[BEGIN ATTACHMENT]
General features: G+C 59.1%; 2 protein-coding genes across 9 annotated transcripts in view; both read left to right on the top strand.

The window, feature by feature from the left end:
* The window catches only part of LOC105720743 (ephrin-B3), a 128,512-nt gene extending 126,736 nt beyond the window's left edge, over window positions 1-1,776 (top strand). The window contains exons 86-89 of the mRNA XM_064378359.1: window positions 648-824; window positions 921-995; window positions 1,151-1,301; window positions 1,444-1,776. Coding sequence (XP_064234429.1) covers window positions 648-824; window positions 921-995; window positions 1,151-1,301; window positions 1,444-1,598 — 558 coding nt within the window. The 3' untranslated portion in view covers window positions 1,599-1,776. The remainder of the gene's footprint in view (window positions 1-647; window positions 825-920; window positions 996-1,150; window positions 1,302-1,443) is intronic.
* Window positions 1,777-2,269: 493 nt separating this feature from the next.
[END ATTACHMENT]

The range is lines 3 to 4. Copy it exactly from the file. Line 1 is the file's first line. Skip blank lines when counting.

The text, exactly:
* The window catches only part of LOC105720743 (ephrin-B3), a 128,512-nt gene extending 126,736 nt beyond the window's left edge, over window positions 1-1,776 (top strand). The window contains exons 86-89 of the mRNA XM_064378359.1: window positions 648-824; window positions 921-995; window positions 1,151-1,301; window positions 1,444-1,776. Coding sequence (XP_064234429.1) covers window positions 648-824; window positions 921-995; window positions 1,151-1,301; window positions 1,444-1,598 — 558 coding nt within the window. The 3' untranslated portion in view covers window positions 1,599-1,776. The remainder of the gene's footprint in view (window positions 1-647; window positions 825-920; window positions 996-1,150; window positions 1,302-1,443) is intronic.
* Window positions 1,777-2,269: 493 nt separating this feature from the next.